The Tibetans and the Uighurs – a Turkic people in Xinjiang to the northwest of Tibet – were the only ones not to fight Chinggis Khan, and so they were left pretty much alone. The Uighurs gave the Mongols their first taste of Buddhism with their writing system and administrative formulations on how to organize a state, while the Tibetans provided a more organized form of Buddhism. It is within this set of circumstances that Phagpa and the following Sakya lamas were given political rule over Tibet for about a century.
The Sakya lineage also contains the sub-lineages of Ngor, Tsar and Jonang, with the Jonang school sometimes considered a fifth school of Tibetan Buddhism. Each of these sub-lineages has its own masters.
Within the Kagyu tradition there are two main lineages, the Shangpa Kagyu and the Dagpo Kagyu. Shangpa Kagyu comes from the Tibetan teacher Kyungpo Naljor, who held all three sets of advanced six yoga practices. These yogas should actually be called “dharmas” or “teachings,” but the term “yoga” here has become commonplace. One set is from Naropa, the “six yogas of Naropa”, but the other two are from great female practitioners – Niguma and Sukhasiddhi. The Shangpa Kagyu lineage transmits these three sets of six teachings. The late Kalu Rinpoche, who was well-known in the West, came from this tradition.
The Dagpo Kagyu tradition comes from the line Tilopa, Naropa, Marpa, Milarepa and Gampopa. Gampopa combined mahamudra teachings from the various Indian mahasiddhas (highly accomplished tantric masters) with the Kadampa lojong teachings. From Gampopa developed the twelve lines of Dagpo Kagyu – twelve Kagyu traditions from his students and the students of one of his students, Phagmodrupa. The most widespread of these is the Karma Kagyu, of which the Karmapa is a major figure. There are also the Drugpa Kagyu and Drigung Kagyu traditions, found also in the West today.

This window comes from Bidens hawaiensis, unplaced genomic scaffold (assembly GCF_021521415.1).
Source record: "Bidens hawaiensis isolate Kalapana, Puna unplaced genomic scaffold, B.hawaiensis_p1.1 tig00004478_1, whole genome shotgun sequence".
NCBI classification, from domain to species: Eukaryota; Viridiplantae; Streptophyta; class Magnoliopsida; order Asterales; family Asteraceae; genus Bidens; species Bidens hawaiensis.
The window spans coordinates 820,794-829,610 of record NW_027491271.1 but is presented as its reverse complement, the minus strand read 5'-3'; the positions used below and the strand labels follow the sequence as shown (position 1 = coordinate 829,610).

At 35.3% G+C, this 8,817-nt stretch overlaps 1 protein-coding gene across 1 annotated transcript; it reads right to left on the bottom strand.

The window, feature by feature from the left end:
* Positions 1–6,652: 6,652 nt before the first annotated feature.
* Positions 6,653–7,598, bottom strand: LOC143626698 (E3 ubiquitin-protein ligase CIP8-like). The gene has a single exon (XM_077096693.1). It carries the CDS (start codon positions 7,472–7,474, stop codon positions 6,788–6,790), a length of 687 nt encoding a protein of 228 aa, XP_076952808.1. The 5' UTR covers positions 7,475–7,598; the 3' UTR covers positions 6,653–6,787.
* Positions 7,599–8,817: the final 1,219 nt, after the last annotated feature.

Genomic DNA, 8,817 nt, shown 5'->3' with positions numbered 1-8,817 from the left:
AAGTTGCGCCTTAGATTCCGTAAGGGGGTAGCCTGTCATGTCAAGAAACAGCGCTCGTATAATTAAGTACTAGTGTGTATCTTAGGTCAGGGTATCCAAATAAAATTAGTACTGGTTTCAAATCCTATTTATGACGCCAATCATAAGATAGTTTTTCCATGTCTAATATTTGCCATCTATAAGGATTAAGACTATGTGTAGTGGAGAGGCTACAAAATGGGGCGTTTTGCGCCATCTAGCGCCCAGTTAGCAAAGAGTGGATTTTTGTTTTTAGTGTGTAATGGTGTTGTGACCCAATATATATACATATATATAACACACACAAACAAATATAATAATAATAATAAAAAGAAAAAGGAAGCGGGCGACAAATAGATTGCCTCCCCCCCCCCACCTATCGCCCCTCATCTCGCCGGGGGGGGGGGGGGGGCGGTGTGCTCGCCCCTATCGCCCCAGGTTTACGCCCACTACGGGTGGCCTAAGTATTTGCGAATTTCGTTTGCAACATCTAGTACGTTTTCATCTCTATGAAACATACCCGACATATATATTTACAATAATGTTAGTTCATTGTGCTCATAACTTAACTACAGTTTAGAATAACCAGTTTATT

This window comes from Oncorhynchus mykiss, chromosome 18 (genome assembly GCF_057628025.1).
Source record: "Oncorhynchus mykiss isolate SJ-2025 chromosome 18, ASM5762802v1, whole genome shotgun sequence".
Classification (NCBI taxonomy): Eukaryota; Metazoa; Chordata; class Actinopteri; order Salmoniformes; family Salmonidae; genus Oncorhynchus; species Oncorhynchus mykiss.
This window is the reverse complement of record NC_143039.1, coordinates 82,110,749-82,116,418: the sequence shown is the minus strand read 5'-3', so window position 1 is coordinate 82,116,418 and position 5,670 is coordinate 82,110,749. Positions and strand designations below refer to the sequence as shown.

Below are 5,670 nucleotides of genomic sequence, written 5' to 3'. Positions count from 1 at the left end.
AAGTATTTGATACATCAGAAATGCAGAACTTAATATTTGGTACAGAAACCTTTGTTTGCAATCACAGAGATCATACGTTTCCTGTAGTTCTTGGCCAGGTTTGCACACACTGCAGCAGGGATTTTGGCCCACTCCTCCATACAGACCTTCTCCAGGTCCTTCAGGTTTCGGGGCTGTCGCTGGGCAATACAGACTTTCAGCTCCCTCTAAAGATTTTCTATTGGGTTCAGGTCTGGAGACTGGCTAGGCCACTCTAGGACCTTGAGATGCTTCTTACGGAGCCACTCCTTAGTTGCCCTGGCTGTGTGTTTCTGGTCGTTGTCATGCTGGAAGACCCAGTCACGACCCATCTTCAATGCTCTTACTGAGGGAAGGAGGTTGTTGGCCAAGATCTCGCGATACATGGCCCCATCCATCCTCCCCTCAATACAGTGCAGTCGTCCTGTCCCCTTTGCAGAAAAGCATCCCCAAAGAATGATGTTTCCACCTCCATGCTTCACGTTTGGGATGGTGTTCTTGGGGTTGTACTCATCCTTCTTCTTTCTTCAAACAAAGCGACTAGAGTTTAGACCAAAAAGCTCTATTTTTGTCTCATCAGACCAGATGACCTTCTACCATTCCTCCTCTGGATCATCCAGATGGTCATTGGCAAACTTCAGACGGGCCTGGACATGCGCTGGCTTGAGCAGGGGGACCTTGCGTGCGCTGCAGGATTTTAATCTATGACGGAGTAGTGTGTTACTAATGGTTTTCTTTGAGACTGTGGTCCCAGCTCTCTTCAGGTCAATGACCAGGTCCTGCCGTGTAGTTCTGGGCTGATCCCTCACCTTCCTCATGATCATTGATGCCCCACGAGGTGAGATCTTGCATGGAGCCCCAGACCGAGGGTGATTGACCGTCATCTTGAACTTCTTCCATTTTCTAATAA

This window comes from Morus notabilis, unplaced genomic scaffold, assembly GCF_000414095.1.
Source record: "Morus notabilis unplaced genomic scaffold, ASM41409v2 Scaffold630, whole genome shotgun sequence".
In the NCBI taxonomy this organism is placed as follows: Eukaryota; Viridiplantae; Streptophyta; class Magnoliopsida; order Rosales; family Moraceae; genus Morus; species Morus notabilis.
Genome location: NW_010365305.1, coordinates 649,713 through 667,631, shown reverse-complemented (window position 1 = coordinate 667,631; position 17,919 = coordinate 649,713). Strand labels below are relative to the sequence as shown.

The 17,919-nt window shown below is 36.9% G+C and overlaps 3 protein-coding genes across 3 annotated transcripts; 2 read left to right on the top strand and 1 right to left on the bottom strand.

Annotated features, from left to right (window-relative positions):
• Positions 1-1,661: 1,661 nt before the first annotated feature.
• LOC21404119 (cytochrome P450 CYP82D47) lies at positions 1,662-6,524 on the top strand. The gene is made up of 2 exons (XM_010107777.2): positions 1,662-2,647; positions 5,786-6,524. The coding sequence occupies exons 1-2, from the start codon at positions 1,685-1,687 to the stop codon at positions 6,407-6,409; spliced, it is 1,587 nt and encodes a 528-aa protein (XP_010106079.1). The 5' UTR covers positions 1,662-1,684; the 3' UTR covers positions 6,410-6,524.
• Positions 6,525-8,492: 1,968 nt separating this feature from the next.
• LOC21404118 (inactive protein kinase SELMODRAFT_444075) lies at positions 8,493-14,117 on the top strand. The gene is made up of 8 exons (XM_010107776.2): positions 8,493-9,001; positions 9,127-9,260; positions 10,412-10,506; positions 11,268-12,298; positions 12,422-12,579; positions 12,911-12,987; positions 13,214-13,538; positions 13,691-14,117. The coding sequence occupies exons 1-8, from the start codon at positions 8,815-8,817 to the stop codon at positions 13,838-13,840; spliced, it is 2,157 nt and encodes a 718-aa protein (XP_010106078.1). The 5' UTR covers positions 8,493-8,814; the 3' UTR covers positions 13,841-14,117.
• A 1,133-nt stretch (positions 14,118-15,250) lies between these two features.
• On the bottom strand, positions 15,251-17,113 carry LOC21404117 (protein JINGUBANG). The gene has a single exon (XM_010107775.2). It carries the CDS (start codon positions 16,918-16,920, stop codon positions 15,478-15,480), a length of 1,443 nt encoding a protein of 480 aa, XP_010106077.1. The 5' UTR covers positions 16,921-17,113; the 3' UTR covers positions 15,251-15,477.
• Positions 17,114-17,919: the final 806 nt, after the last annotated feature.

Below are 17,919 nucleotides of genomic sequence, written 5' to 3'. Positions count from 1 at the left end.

As mentioned before, masters of the old Nyingma tradition had buried dzogchen texts, but other texts were still being transmitted the whole time, still with a lot of misunderstanding. They began to uncover their texts in the early 11th century, about a century after the Bonpos began to unearth theirs. This coincided with a new wave of teachers arriving from India.
Lots of texts were discovered, and it was bewildering to understand how they should all fit together. They were standardized and clarified in the 13th century by the great Nyingma master Longchenpa, who is really the father of the Nyingma tradition we find today. There is a division into a Northern Treasure Lineage and a Southern Treasure Lineage. The Nyingma tradition is more fragmented than the others, and is not formed into one particular style.
The Rime Movement
Another major factor in the history of Buddhism in Tibet is the Rime (nonsectarian) movement that was started in the 19th century by several figures, the most outstanding of whom was Kongtrul Rinpoche. It was intended to preserve obscure lineages that were dying out and weren’t readily available from within any of the four traditions.
The Rime movement revived and emphasized the Jonang lineage that had, from a historical point of view, been persecuted and suppressed for its doctrinal view. Again, there are also political factors involved, as it was associated with a certain faction within the civil war of the time. In some ways, the Rime movement also arose, particularly in Kham, as a reaction to the growing influence of the Gelug lineage in the central government.
Deriving primarily from India over several centuries through the efforts of a large number of teachers and translators, Tibetan Buddhism gradually evolved into four main traditions. Nyingma derives from the Old Translation Period, while Sakya, Kagyu and Kadam, which later became Gelug, developed during the New Translation Period. Although at present Buddhism is severely restricted in Tibet, it is flourishing in India, Nepal and throughout the Himalayan region, and is slowly spreading to the rest of the world.